Seizing Opportunities in the Halal Industry through Regulatory Standardisation

As global demand for halal-certified products grows, there is a need for halal certification bodies across the Association of Southeast Asian Nations (ASEAN) to collaborate toward a standardised halal regulatory framework for the region. The absence of a unified certification system presents bottlenecks for halal businesses, and ultimately impedes cross-border halal trade.

At the Global Trade Development Week (GTDW) on Halal Trade, Manufacturing & Logistics Summit & Exhibition in Kuala Lumpur earlier this month, experts from across various industries discussed the opportunities and challenges across halal industries at national, regional and global levels. Food Industry Asia (FIA), through the representation of Ms Teresa Lo, its Regulatory Affairs Assistant Manager, participated in two panel discussions on “Exploring Updates on Global Halal Regulations” and “Standardisation of Global Halal Regulations: The Corporate Perspective”.

Standardisation of halal regulations: The corporate perspective

During the panel discussions, Ms Lo shared her observations on the landscape of halal regulatory frameworks in Southeast Asia. A comparison across countries showed differences in frameworks – some countries, such as Singapore, have set in place a single halal governing authority that also serves as the halal certification body, while others, such as the Philippines, have multiple certifying bodies, with each operating independently of one another.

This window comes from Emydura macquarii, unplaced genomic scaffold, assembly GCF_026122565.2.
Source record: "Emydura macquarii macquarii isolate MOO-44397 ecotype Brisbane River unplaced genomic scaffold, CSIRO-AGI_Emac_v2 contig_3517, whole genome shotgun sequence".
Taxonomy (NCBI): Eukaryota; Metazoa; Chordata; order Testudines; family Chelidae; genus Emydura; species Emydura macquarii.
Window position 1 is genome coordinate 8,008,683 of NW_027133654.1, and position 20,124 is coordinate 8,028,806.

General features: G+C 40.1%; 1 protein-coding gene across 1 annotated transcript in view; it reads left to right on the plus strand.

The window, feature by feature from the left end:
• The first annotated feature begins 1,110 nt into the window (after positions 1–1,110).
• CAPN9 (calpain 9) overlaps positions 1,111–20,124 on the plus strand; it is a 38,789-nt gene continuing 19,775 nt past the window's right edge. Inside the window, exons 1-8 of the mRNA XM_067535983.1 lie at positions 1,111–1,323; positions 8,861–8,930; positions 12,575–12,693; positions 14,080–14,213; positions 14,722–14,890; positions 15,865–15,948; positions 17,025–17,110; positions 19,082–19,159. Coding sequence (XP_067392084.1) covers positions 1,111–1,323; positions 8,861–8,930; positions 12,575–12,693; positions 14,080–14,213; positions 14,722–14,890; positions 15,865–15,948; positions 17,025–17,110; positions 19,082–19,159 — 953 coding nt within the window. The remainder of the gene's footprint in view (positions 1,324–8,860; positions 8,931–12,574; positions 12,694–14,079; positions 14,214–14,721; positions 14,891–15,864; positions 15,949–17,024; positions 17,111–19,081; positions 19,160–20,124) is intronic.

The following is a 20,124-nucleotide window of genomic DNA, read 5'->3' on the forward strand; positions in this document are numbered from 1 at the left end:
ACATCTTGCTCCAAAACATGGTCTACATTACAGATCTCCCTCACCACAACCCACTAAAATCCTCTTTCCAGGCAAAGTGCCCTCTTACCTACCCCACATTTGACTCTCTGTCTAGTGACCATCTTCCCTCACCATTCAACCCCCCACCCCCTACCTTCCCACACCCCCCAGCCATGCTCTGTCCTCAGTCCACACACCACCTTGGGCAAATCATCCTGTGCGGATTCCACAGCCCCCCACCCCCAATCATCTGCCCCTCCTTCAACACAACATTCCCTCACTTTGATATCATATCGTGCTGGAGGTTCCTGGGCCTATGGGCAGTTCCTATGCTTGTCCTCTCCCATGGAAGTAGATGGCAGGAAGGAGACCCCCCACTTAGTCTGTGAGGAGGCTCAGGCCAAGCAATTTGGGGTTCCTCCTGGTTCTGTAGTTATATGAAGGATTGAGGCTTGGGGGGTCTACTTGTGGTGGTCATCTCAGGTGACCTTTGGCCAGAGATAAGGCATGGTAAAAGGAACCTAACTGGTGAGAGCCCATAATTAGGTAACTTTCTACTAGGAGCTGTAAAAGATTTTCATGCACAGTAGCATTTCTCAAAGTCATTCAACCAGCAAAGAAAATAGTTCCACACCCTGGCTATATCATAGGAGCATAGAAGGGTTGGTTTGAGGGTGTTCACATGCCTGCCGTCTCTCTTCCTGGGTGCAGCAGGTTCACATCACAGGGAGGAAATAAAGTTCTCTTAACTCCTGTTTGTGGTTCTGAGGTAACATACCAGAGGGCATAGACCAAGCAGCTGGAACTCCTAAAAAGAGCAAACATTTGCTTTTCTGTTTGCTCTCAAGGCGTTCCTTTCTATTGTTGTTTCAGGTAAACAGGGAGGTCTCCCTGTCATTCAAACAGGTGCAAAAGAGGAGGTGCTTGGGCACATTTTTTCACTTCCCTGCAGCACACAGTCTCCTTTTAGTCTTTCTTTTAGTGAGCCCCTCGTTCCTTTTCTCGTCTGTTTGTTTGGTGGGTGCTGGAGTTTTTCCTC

A lack of unification of a halal certification system poses challenges for companies operating in the halal space. Due to the lack of recognition between halal certification bodies, companies that export to different markets would need to gain and maintain multiple halal certifications to fulfil the requirements of the certifying bodies in each exporting market.

  Ms  Teresa Lo, Regulatory Affairs Assistant Manager, Food Industry Asia (FIA), addresses the audience during a panel discussion on the “Standardisation of Global Halal Regulations: The Corporate Perspective” at the Global Trade Development Week (GTDW) on Halal Trade, Manufacturing & Logistics Summit & Exhibition in Kuala Lumpur, Malaysia, on 5 February 2018.
Photo credit: KW Group – Global Trade Development Week

Presenting an industry proposal, Ms Lo called for a mutual recognition agreement among ASEAN halal certifying bodies in order to ease cross-border halal trade and improve market access across countries, in line with the vision for an ASEAN Economic Community (AEC). Panellists agreed that there is a need for halal certification bodies to work in a collaborative manner, and to identify a leader to drive forward the discussion on the standardisation of halal regulations.

The call for collaboration among halal certification bodies to address the need for a standardised halal framework and mutual recognition is further echoed in light of the different practices observed across bodies – a result of diverse schools of thought concerning varying interpretations of Islamic laws. An example of such practices is the process of electronic stunning of animals and birds prior to slaughter, which is practised in countries like Malaysia and Singapore, but is not allowed in Brunei.